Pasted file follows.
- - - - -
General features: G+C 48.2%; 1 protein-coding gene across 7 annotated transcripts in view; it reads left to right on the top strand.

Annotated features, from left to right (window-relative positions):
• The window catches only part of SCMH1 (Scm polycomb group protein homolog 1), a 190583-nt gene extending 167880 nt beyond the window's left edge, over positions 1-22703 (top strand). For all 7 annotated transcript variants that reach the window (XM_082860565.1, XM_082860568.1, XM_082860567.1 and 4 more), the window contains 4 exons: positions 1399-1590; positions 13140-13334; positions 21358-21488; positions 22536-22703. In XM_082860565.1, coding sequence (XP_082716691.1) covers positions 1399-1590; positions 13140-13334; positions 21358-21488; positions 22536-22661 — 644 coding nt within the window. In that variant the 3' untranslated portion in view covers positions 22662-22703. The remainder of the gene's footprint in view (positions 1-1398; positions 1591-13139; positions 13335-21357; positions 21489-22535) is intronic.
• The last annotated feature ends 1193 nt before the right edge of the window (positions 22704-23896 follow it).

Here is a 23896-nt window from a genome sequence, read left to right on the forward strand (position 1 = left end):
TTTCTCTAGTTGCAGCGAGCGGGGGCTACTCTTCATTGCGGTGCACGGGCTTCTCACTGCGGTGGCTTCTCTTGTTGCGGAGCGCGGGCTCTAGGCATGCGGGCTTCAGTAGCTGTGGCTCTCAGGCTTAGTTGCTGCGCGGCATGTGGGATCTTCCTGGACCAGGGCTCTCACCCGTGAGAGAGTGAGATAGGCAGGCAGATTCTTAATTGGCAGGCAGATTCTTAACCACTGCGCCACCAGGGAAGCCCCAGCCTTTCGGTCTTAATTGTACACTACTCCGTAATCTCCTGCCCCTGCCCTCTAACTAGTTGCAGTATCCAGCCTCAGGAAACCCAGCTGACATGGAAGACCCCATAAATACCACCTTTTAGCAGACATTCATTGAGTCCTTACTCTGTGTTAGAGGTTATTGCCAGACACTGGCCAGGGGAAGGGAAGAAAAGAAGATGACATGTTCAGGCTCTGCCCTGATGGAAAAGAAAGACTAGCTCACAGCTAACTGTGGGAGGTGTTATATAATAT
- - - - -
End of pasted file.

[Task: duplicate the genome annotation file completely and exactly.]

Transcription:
General features: G+C 48.2%; 1 protein-coding gene across 7 annotated transcripts in view; it reads left to right on the top strand.

Annotated features, from left to right (window-relative positions):
• The window catches only part of SCMH1 (Scm polycomb group protein homolog 1), a 190583-nt gene extending 167880 nt beyond the window's left edge, over positions 1-22703 (top strand). For all 7 annotated transcript variants that reach the window (XM_082860565.1, XM_082860568.1, XM_082860567.1 and 4 more), the window contains 4 exons: positions 1399-1590; positions 13140-13334; positions 21358-21488; positions 22536-22703. In XM_082860565.1, coding sequence (XP_082716691.1) covers positions 1399-1590; positions 13140-13334; positions 21358-21488; positions 22536-22661 — 644 coding nt within the window. In that variant the 3' untranslated portion in view covers positions 22662-22703. The remainder of the gene's footprint in view (positions 1-1398; positions 1591-13139; positions 13335-21357; positions 21489-22535) is intronic.
• The last annotated feature ends 1193 nt before the right edge of the window (positions 22704-23896 follow it).

Here is a 23896-nt window from a genome sequence, read left to right on the forward strand (position 1 = left end):
TTTCTCTAGTTGCAGCGAGCGGGGGCTACTCTTCATTGCGGTGCACGGGCTTCTCACTGCGGTGGCTTCTCTTGTTGCGGAGCGCGGGCTCTAGGCATGCGGGCTTCAGTAGCTGTGGCTCTCAGGCTTAGTTGCTGCGCGGCATGTGGGATCTTCCTGGACCAGGGCTCTCACCCGTGAGAGAGTGAGATAGGCAGGCAGATTCTTAATTGGCAGGCAGATTCTTAACCACTGCGCCACCAGGGAAGCCCCAGCCTTTCGGTCTTAATTGTACACTACTCCGTAATCTCCTGCCCCTGCCCTCTAACTAGTTGCAGTATCCAGCCTCAGGAAACCCAGCTGACATGGAAGACCCCATAAATACCACCTTTTAGCAGACATTCATTGAGTCCTTACTCTGTGTTAGAGGTTATTGCCAGACACTGGCCAGGGGAAGGGAAGAAAAGAAGATGACATGTTCAGGCTCTGCCCTGATGGAAAAGAAAGACTAGCTCACAGCTAACTGTGGGAGGTGTTATATAATAT